Review:: The Kooks Inside In Inside Out

It’s getting close to the honeymoon voyage to Vietnam, so like Ewing in the late nineties, my post moves will be slowing down. It’s tough to peruse the net and pack for a trip. But when we are sitting around planning out the days and trying to register the complexities of Vietnamese on tape, one CD has surfaced as a fun diversion. It’s the Kooks record – Inside in Inside Out.

It’s interesting to hear people admit this record is a guilty pleasure. I’m over the whole guilty pleasure discussion. You either like a record or you don’t. Admitting to liking something, but stressing you know it’s not good is just bunk. The Kooks are the latest mega band from the UK. Relying on a mix of catchy acoustic ditties and crunchy rockers, falsettos, and a bucket load of hype this CD is going to hit home with lots of people.

From the gentle acoustic riff of Seaside you notice the pop sensibility of the band. The band teases the listener, as the track teeters on the brink of exploding into a rawkus number, but the band restrains that urge and hooks you. Much like another UK band I’m a fan of – Idlewild, the Kooks balance the acoustic 50’s pop numbers with energetic sing-alongs. As the guitars pop into your headphones on the second track, See the World and you are exposed to the other side of the band.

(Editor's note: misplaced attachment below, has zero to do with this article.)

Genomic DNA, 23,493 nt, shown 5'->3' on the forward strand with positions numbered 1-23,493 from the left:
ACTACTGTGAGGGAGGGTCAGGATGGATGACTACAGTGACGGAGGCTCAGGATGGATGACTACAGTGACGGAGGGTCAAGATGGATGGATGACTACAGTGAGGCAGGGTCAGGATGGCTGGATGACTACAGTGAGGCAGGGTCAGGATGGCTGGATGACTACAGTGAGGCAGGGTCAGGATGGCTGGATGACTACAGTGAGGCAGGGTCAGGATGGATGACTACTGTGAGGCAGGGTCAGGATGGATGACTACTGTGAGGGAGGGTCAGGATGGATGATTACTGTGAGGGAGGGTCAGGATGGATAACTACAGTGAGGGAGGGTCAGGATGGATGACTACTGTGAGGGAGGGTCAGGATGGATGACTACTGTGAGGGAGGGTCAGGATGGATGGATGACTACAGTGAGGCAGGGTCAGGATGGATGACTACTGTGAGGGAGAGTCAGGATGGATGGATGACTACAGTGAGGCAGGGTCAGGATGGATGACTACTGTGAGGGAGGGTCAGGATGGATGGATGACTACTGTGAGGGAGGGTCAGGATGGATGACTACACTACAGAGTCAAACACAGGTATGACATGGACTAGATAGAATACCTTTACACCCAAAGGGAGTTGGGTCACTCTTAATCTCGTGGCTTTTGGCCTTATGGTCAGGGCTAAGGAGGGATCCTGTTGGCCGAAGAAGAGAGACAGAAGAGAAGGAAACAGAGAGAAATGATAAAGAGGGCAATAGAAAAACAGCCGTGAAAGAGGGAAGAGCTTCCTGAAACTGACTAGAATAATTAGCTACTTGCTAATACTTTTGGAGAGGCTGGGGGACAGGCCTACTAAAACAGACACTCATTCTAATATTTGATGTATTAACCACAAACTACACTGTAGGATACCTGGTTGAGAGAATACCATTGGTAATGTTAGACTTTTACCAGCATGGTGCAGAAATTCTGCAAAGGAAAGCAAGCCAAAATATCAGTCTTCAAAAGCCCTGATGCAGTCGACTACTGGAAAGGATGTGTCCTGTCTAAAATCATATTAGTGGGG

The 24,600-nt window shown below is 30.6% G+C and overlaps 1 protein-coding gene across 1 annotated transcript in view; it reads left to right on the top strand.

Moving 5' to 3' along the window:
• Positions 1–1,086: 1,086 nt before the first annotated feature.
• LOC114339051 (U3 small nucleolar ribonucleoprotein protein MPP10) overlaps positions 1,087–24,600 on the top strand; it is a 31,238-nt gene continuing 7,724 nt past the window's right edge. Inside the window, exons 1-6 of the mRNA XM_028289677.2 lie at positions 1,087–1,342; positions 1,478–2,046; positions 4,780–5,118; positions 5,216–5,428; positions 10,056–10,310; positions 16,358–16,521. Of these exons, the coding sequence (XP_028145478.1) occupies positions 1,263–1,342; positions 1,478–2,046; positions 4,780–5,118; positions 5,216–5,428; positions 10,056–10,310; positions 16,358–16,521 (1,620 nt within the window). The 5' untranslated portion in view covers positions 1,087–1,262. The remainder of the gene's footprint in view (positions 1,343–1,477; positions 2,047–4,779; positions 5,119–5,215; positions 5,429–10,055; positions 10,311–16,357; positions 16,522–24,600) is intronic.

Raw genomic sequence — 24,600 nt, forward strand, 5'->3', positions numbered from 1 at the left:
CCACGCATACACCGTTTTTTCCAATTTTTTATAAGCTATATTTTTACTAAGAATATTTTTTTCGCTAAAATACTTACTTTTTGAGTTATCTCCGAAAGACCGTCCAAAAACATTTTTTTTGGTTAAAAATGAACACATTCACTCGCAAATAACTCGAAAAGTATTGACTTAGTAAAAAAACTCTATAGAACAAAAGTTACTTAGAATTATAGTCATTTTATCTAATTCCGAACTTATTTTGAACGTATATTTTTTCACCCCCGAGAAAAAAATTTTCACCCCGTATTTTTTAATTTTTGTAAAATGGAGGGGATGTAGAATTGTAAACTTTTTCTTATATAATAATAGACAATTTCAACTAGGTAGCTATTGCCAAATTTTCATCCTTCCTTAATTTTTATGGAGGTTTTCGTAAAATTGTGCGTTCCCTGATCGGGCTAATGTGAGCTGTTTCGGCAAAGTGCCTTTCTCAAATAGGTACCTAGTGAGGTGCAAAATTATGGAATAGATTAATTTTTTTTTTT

The album goes on in such a manner, a nice mix of hooks and ballads. The band follows a routine that many UK bands seem to implement (the Subways for example). Sure it’s formulaic, but there is a reason why so many hot bands use the formula: it works. The adolescent anthem, Sofa Song shows is a perfect example. Sure the lyrics aren’t going to stick in your brain, the riffs will and sometimes that’s all you want.

There are some misses on the album, like the painfully Rooney-esque Eddie’s Gun and the staccato, pseudo ska/punk delivery on Match Box, but strong tracks like Ooh La and Naive are more than enjoyable enough to keep you listening. The band even breaks away from the patterns and takes some small risks (like the bluesy-intro on Time Awaits). It’s the type of record that will stick in your head, so let’s just leave it at that. it's easy to dismiss the band on hype, but even easier to enjoy what they produce.

If you want more, check out hype-standard. There are a crap tonne of em.


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